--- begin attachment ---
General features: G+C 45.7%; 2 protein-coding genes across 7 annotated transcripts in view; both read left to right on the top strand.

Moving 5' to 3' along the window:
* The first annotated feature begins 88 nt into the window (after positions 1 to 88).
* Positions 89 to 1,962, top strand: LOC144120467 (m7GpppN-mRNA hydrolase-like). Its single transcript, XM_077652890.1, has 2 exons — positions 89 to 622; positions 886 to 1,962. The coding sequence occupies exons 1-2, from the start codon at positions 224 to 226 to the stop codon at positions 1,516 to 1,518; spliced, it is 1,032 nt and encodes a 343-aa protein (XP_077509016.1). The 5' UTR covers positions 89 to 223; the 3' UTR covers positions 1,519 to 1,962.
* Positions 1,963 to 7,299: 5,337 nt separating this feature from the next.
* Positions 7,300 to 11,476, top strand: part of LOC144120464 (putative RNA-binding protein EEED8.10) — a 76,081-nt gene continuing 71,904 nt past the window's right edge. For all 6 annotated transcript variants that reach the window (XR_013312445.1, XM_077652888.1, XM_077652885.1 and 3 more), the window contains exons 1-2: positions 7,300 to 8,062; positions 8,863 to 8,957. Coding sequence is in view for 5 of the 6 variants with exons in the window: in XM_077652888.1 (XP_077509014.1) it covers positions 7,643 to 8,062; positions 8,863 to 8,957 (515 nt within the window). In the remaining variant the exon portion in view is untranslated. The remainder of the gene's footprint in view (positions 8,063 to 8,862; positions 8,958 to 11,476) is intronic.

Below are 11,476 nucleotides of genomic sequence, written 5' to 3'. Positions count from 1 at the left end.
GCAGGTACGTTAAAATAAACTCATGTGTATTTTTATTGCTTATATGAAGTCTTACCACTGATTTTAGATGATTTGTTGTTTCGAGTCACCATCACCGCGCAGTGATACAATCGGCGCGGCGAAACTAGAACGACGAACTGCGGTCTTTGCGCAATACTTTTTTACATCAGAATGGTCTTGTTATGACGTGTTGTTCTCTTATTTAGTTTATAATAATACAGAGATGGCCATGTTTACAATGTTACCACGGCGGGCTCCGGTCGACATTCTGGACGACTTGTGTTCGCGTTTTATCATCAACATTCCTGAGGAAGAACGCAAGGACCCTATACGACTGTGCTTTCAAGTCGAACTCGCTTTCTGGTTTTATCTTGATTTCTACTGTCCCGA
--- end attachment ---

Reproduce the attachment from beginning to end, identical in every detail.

General features: G+C 45.7%; 2 protein-coding genes across 7 annotated transcripts in view; both read left to right on the top strand.

Moving 5' to 3' along the window:
* The first annotated feature begins 88 nt into the window (after positions 1 to 88).
* Positions 89 to 1,962, top strand: LOC144120467 (m7GpppN-mRNA hydrolase-like). Its single transcript, XM_077652890.1, has 2 exons — positions 89 to 622; positions 886 to 1,962. The coding sequence occupies exons 1-2, from the start codon at positions 224 to 226 to the stop codon at positions 1,516 to 1,518; spliced, it is 1,032 nt and encodes a 343-aa protein (XP_077509016.1). The 5' UTR covers positions 89 to 223; the 3' UTR covers positions 1,519 to 1,962.
* Positions 1,963 to 7,299: 5,337 nt separating this feature from the next.
* Positions 7,300 to 11,476, top strand: part of LOC144120464 (putative RNA-binding protein EEED8.10) — a 76,081-nt gene continuing 71,904 nt past the window's right edge. For all 6 annotated transcript variants that reach the window (XR_013312445.1, XM_077652888.1, XM_077652885.1 and 3 more), the window contains exons 1-2: positions 7,300 to 8,062; positions 8,863 to 8,957. Coding sequence is in view for 5 of the 6 variants with exons in the window: in XM_077652888.1 (XP_077509014.1) it covers positions 7,643 to 8,062; positions 8,863 to 8,957 (515 nt within the window). In the remaining variant the exon portion in view is untranslated. The remainder of the gene's footprint in view (positions 8,063 to 8,862; positions 8,958 to 11,476) is intronic.

Below are 11,476 nucleotides of genomic sequence, written 5' to 3'. Positions count from 1 at the left end.
GCAGGTACGTTAAAATAAACTCATGTGTATTTTTATTGCTTATATGAAGTCTTACCACTGATTTTAGATGATTTGTTGTTTCGAGTCACCATCACCGCGCAGTGATACAATCGGCGCGGCGAAACTAGAACGACGAACTGCGGTCTTTGCGCAATACTTTTTTACATCAGAATGGTCTTGTTATGACGTGTTGTTCTCTTATTTAGTTTATAATAATACAGAGATGGCCATGTTTACAATGTTACCACGGCGGGCTCCGGTCGACATTCTGGACGACTTGTGTTCGCGTTTTATCATCAACATTCCTGAGGAAGAACGCAAGGACCCTATACGACTGTGCTTTCAAGTCGAACTCGCTTTCTGGTTTTATCTTGATTTCTACTGTCCCGA